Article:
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Catholic aid groups hope latest Israeli-Hamas cease-fire holds

Palestinians celebrate cease-fire

Celebrating: Palestinians celebrate a cease-fire in Gaza City on August 26. Catholic aid officials say they hope the Egyptian-brokered Israeli-Hamas cease-fire proposal will hold.
Photo: CNS/Mohammed Saber, EPA

CATHOLIC aid organisations are hopeful that the most recent cease-fire between Israel and Hamas will hold as they begin to assess the needs in Gaza after 50 days of war.

“This is a window of opportunity,” said Sami El-Yousef, Catholic Near East Welfare Association’s regional director for Israel and the Palestinian territories. “(We hope) the unity government will take the lead. A lot of people here think the stage is set (for) a meaningful resumption of negotiations. Now it is up to leaders on both sides to make it happen, to move beyond (the same political hurdles.)

“Both leaderships must rise up to the occasion for us to move forward. Otherwise, the temporary cease-fire may last for a few months, then we will be back to the resumption of hostilities.”

The cease-fire that took effect on Tuesday, August 26, calls for the easing of the Israeli-enforced embargo to allow humanitarian aid and construction material into Gaza under strict monitoring. Egyptians, who brokered the cease-fire, will open the Rafah crossing into the Gaza Strip. Terms also include enlarging the offshore zone for Palestinian fishermen to 9.6km.

The agreement was the latest of numerous attempts to end a seven-week conflict in which more than 2100 largely civilian Palestinians and 70 Israelis, including 64 soldiers, were killed.

The organisations have co-ordinated their aid efforts, with Caritas Jerusalem focusing on food and cash assistance while Catholic Relief Services is distributing non-food items and CNEWA is assisting with repairing damaged homes and institutions.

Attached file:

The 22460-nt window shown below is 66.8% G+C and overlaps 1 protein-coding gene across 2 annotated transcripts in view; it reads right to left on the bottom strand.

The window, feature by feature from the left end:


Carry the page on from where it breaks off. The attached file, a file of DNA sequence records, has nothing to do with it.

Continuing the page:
Caritas Jerusalem director Fr Raed Abusahlia said his agency’s long-term emergency appeal would last until Christmas. He said Caritas would provide food to 2000 families as well as a cash distribution of about $350 to all the Christian families in Gaza, with specific emphasis on those who lost all of their possessions and homes.

Caritas also would provide all the necessary school supplies for the students of the five Christian schools in Gaza, although it was not clear when school would begin.

“At the same time we have already sent three truck-loads of food, (nappies), milk and hygiene supplies last week,” he said, noting that the almost $84,000 worth of supplies came from local Catholic parishes as well as four Israeli groups.

Mr El-Yousef said response to CNEWA’s earlier appeal for help from its donors had surpassed expectations, largely thanks to donations from European donors; he said donations would soon top $1 million. He said the money would be largely used to help rebuild and rehabilitate Christian homes and institutions damaged during the conflict.

He said the big challenge was the Holy Family School, which Argentine Fr Jorge Hernandez, of the Institute of the Incarnate Word, opened up to shelter hundreds of Palestinians who fled their homes during the Israeli airstrikes. Much of the furniture had been destroyed and the classrooms, which were used and divided as living quarters, must be restored to their previous conditions.

Mr El-Yousef said when school began in Gaza, CNEWA would implement its psycho-social intervention plan. The United Nations said about 373,000 Gaza children were in need of psycho-social help, he noted.


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